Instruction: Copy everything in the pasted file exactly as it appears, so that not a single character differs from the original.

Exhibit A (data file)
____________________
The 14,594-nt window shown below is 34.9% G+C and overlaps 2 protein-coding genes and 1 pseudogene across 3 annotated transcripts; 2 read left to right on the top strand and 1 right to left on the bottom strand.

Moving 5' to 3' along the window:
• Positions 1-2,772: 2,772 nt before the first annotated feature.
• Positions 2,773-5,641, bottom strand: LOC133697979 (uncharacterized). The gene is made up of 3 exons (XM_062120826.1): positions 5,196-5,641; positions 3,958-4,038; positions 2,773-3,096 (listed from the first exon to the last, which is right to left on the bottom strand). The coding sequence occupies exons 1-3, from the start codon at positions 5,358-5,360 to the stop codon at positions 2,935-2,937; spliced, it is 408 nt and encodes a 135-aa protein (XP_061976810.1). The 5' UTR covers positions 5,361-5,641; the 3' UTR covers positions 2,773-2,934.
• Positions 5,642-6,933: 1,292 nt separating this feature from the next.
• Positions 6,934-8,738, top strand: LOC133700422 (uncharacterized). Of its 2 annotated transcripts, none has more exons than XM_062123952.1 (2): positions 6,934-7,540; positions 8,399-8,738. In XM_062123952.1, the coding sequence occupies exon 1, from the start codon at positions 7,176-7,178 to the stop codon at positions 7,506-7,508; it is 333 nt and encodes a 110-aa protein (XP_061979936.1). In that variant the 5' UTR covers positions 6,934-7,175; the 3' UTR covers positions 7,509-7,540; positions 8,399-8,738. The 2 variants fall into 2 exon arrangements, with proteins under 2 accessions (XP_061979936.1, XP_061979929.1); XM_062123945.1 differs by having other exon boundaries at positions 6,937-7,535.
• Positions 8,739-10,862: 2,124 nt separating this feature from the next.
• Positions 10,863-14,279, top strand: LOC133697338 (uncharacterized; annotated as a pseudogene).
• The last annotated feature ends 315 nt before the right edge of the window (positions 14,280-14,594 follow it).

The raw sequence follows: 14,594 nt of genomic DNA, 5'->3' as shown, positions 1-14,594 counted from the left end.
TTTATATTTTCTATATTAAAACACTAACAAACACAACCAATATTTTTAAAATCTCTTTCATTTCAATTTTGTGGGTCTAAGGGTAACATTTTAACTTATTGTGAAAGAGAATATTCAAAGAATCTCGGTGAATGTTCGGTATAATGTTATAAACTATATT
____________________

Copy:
The 14,594-nt window shown below is 34.9% G+C and overlaps 2 protein-coding genes and 1 pseudogene across 3 annotated transcripts; 2 read left to right on the top strand and 1 right to left on the bottom strand.

Moving 5' to 3' along the window:
• Positions 1-2,772: 2,772 nt before the first annotated feature.
• Positions 2,773-5,641, bottom strand: LOC133697979 (uncharacterized). The gene is made up of 3 exons (XM_062120826.1): positions 5,196-5,641; positions 3,958-4,038; positions 2,773-3,096 (listed from the first exon to the last, which is right to left on the bottom strand). The coding sequence occupies exons 1-3, from the start codon at positions 5,358-5,360 to the stop codon at positions 2,935-2,937; spliced, it is 408 nt and encodes a 135-aa protein (XP_061976810.1). The 5' UTR covers positions 5,361-5,641; the 3' UTR covers positions 2,773-2,934.
• Positions 5,642-6,933: 1,292 nt separating this feature from the next.
• Positions 6,934-8,738, top strand: LOC133700422 (uncharacterized). Of its 2 annotated transcripts, none has more exons than XM_062123952.1 (2): positions 6,934-7,540; positions 8,399-8,738. In XM_062123952.1, the coding sequence occupies exon 1, from the start codon at positions 7,176-7,178 to the stop codon at positions 7,506-7,508; it is 333 nt and encodes a 110-aa protein (XP_061979936.1). In that variant the 5' UTR covers positions 6,934-7,175; the 3' UTR covers positions 7,509-7,540; positions 8,399-8,738. The 2 variants fall into 2 exon arrangements, with proteins under 2 accessions (XP_061979936.1, XP_061979929.1); XM_062123945.1 differs by having other exon boundaries at positions 6,937-7,535.
• Positions 8,739-10,862: 2,124 nt separating this feature from the next.
• Positions 10,863-14,279, top strand: LOC133697338 (uncharacterized; annotated as a pseudogene).
• The last annotated feature ends 315 nt before the right edge of the window (positions 14,280-14,594 follow it).

The raw sequence follows: 14,594 nt of genomic DNA, 5'->3' as shown, positions 1-14,594 counted from the left end.
TTTATATTTTCTATATTAAAACACTAACAAACACAACCAATATTTTTAAAATCTCTTTCATTTCAATTTTGTGGGTCTAAGGGTAACATTTTAACTTATTGTGAAAGAGAATATTCAAAGAATCTCGGTGAATGTTCGGTATAATGTTATAAACTATATT